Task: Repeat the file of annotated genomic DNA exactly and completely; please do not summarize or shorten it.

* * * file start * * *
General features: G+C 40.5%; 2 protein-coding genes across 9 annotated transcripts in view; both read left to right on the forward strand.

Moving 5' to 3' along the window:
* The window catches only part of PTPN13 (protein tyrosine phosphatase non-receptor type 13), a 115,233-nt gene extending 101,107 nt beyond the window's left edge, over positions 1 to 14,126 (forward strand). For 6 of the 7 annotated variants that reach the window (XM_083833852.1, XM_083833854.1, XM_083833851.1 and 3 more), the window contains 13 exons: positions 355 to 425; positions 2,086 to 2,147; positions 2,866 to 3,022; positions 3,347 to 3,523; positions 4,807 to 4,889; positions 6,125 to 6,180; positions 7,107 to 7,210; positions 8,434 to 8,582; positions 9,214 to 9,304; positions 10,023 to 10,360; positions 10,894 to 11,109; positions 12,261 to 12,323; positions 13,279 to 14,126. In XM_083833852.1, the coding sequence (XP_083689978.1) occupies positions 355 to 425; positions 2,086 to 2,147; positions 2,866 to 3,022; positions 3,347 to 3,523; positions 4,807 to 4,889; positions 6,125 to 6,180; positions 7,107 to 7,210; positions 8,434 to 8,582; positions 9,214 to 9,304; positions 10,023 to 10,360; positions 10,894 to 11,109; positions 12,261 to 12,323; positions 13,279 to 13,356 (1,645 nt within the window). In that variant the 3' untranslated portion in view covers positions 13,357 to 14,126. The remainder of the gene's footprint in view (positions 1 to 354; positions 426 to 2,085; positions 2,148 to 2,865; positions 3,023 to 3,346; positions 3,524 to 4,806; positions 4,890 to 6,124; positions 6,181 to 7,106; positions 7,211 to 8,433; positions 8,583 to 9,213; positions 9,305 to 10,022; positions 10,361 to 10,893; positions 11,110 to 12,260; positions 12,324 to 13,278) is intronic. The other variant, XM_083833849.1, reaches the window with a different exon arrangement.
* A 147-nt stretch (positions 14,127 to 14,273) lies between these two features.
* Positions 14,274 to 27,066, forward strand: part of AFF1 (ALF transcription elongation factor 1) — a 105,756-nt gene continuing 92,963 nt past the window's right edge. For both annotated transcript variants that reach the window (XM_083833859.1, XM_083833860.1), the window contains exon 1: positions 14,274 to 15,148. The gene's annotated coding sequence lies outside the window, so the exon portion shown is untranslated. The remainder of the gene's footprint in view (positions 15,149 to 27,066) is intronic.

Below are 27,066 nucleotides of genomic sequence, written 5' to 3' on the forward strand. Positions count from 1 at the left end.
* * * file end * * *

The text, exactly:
General features: G+C 40.5%; 2 protein-coding genes across 9 annotated transcripts in view; both read left to right on the forward strand.

Moving 5' to 3' along the window:
* The window catches only part of PTPN13 (protein tyrosine phosphatase non-receptor type 13), a 115,233-nt gene extending 101,107 nt beyond the window's left edge, over positions 1 to 14,126 (forward strand). For 6 of the 7 annotated variants that reach the window (XM_083833852.1, XM_083833854.1, XM_083833851.1 and 3 more), the window contains 13 exons: positions 355 to 425; positions 2,086 to 2,147; positions 2,866 to 3,022; positions 3,347 to 3,523; positions 4,807 to 4,889; positions 6,125 to 6,180; positions 7,107 to 7,210; positions 8,434 to 8,582; positions 9,214 to 9,304; positions 10,023 to 10,360; positions 10,894 to 11,109; positions 12,261 to 12,323; positions 13,279 to 14,126. In XM_083833852.1, the coding sequence (XP_083689978.1) occupies positions 355 to 425; positions 2,086 to 2,147; positions 2,866 to 3,022; positions 3,347 to 3,523; positions 4,807 to 4,889; positions 6,125 to 6,180; positions 7,107 to 7,210; positions 8,434 to 8,582; positions 9,214 to 9,304; positions 10,023 to 10,360; positions 10,894 to 11,109; positions 12,261 to 12,323; positions 13,279 to 13,356 (1,645 nt within the window). In that variant the 3' untranslated portion in view covers positions 13,357 to 14,126. The remainder of the gene's footprint in view (positions 1 to 354; positions 426 to 2,085; positions 2,148 to 2,865; positions 3,023 to 3,346; positions 3,524 to 4,806; positions 4,890 to 6,124; positions 6,181 to 7,106; positions 7,211 to 8,433; positions 8,583 to 9,213; positions 9,305 to 10,022; positions 10,361 to 10,893; positions 11,110 to 12,260; positions 12,324 to 13,278) is intronic. The other variant, XM_083833849.1, reaches the window with a different exon arrangement.
* A 147-nt stretch (positions 14,127 to 14,273) lies between these two features.
* Positions 14,274 to 27,066, forward strand: part of AFF1 (ALF transcription elongation factor 1) — a 105,756-nt gene continuing 92,963 nt past the window's right edge. For both annotated transcript variants that reach the window (XM_083833859.1, XM_083833860.1), the window contains exon 1: positions 14,274 to 15,148. The gene's annotated coding sequence lies outside the window, so the exon portion shown is untranslated. The remainder of the gene's footprint in view (positions 15,149 to 27,066) is intronic.

Below are 27,066 nucleotides of genomic sequence, written 5' to 3' on the forward strand. Positions count from 1 at the left end.